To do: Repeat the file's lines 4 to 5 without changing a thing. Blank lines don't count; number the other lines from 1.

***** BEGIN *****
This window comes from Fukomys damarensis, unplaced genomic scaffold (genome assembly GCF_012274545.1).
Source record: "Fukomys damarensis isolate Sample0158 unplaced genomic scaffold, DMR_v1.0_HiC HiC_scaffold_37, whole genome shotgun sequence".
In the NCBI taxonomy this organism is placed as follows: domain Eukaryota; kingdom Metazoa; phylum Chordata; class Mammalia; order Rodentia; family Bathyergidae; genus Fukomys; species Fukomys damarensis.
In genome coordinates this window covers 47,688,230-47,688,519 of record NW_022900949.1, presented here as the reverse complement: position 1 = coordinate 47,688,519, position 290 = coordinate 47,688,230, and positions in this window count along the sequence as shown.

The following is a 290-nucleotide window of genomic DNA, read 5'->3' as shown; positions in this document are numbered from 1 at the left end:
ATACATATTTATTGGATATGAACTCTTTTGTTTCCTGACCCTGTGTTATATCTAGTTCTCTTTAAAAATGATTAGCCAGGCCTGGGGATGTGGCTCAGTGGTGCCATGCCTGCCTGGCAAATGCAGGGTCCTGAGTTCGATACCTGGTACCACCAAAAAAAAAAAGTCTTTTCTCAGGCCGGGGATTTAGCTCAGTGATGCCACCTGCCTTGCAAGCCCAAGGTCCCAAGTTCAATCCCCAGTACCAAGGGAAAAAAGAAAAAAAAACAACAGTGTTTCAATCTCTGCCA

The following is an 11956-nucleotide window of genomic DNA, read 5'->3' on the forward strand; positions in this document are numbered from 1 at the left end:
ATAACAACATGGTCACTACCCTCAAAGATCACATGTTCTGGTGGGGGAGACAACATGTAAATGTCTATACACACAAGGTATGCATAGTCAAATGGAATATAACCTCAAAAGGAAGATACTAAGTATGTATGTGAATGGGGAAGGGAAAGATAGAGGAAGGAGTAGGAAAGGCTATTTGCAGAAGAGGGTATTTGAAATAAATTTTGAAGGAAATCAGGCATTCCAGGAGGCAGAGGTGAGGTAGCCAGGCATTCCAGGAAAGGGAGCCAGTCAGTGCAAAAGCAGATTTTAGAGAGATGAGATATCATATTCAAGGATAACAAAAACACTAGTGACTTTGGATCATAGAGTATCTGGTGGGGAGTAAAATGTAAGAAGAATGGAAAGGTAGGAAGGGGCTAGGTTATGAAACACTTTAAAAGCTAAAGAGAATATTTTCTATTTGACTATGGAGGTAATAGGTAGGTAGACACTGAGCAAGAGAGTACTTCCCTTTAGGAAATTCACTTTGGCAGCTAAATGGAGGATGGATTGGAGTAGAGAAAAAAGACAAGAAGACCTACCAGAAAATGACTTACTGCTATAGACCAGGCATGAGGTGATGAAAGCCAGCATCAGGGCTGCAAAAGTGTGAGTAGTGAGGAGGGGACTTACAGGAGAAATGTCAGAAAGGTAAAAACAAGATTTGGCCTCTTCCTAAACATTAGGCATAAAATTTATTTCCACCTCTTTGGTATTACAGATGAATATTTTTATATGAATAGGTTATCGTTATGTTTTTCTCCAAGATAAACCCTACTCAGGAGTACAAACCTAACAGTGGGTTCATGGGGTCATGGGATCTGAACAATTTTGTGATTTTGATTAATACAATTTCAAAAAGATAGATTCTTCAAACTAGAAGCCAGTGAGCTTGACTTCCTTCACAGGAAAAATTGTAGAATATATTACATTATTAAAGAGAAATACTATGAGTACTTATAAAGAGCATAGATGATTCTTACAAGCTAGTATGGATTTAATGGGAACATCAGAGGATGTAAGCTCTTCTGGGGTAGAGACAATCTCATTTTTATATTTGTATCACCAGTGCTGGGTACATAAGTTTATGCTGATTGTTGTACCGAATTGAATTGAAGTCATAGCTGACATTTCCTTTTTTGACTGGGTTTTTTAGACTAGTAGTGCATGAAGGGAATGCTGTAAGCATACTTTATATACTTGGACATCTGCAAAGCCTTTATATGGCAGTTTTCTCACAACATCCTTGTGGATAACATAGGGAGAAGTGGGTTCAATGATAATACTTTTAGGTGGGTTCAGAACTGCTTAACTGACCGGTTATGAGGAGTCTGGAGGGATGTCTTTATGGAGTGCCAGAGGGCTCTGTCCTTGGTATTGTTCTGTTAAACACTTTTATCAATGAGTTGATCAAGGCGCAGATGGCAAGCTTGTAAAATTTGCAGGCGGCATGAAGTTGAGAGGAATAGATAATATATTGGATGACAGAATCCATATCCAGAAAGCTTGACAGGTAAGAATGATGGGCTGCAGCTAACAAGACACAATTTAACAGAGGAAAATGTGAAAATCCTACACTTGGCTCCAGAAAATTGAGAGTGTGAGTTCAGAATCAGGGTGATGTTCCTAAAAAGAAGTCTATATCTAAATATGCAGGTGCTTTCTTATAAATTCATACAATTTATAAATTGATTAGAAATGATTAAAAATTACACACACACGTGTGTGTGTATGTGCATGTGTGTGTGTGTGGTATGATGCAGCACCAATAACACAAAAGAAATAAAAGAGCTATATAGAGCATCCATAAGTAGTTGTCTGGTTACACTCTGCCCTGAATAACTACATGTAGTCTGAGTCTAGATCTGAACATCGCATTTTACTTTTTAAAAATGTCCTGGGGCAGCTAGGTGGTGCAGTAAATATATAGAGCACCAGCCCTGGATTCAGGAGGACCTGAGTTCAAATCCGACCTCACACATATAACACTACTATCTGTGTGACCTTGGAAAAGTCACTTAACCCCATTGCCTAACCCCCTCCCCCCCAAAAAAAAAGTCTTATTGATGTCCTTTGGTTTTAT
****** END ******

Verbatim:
In genome coordinates this window covers 47,688,230-47,688,519 of record NW_022900949.1, presented here as the reverse complement: position 1 = coordinate 47,688,519, position 290 = coordinate 47,688,230, and positions in this window count along the sequence as shown.

The following is a 290-nucleotide window of genomic DNA, read 5'->3' as shown; positions in this document are numbered from 1 at the left end: